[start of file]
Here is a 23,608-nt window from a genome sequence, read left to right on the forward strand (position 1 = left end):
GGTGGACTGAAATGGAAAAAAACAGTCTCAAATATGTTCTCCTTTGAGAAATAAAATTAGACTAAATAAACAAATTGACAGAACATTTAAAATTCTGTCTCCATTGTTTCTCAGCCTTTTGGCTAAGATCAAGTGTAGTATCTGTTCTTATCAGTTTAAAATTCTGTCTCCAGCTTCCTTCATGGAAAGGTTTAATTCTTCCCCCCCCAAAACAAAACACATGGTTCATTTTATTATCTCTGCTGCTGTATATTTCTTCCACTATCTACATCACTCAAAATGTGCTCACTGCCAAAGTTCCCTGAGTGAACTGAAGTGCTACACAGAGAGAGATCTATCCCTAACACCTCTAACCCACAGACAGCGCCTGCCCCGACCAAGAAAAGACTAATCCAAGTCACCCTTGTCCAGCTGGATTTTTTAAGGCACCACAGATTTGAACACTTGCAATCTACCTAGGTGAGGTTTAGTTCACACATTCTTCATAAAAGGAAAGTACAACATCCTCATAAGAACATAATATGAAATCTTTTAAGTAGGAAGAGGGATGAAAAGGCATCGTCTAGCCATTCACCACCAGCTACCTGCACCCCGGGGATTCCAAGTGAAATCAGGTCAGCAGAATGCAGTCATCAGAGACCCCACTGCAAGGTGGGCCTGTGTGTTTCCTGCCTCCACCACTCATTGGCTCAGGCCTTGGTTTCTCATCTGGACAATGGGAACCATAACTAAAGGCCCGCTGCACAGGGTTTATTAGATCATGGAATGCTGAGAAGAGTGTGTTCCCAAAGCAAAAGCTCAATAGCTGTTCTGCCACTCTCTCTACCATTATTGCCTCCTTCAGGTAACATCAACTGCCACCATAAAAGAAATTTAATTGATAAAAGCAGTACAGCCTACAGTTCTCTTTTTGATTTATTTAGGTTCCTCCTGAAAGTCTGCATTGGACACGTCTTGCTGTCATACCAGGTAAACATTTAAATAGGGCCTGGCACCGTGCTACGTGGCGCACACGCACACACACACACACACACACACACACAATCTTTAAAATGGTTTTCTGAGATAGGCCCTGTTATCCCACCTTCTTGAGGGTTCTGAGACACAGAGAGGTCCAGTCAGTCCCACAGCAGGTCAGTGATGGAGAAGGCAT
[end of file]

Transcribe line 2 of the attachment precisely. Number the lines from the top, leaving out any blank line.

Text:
GGTGGACTGAAATGGAAAAAAACAGTCTCAAATATGTTCTCCTTTGAGAAATAAAATTAGACTAAATAAACAAATTGACAGAACATTTAAAATTCTGTCTCCATTGTTTCTCAGCCTTTTGGCTAAGATCAAGTGTAGTATCTGTTCTTATCAGTTTAAAATTCTGTCTCCAGCTTCCTTCATGGAAAGGTTTAATTCTTCCCCCCCCAAAACAAAACACATGGTTCATTTTATTATCTCTGCTGCTGTATATTTCTTCCACTATCTACATCACTCAAAATGTGCTCACTGCCAAAGTTCCCTGAGTGAACTGAAGTGCTACACAGAGAGAGATCTATCCCTAACACCTCTAACCCACAGACAGCGCCTGCCCCGACCAAGAAAAGACTAATCCAAGTCACCCTTGTCCAGCTGGATTTTTTAAGGCACCACAGATTTGAACACTTGCAATCTACCTAGGTGAGGTTTAGTTCACACATTCTTCATAAAAGGAAAGTACAACATCCTCATAAGAACATAATATGAAATCTTTTAAGTAGGAAGAGGGATGAAAAGGCATCGTCTAGCCATTCACCACCAGCTACCTGCACCCCGGGGATTCCAAGTGAAATCAGGTCAGCAGAATGCAGTCATCAGAGACCCCACTGCAAGGTGGGCCTGTGTGTTTCCTGCCTCCACCACTCATTGGCTCAGGCCTTGGTTTCTCATCTGGACAATGGGAACCATAACTAAAGGCCCGCTGCACAGGGTTTATTAGATCATGGAATGCTGAGAAGAGTGTGTTCCCAAAGCAAAAGCTCAATAGCTGTTCTGCCACTCTCTCTACCATTATTGCCTCCTTCAGGTAACATCAACTGCCACCATAAAAGAAATTTAATTGATAAAAGCAGTACAGCCTACAGTTCTCTTTTTGATTTATTTAGGTTCCTCCTGAAAGTCTGCATTGGACACGTCTTGCTGTCATACCAGGTAAACATTTAAATAGGGCCTGGCACCGTGCTACGTGGCGCACACGCACACACACACACACACACACACACACAATCTTTAAAATGGTTTTCTGAGATAGGCCCTGTTATCCCACCTTCTTGAGGGTTCTGAGACACAGAGAGGTCCAGTCAGTCCCACAGCAGGTCAGTGATGGAGAAGGCAT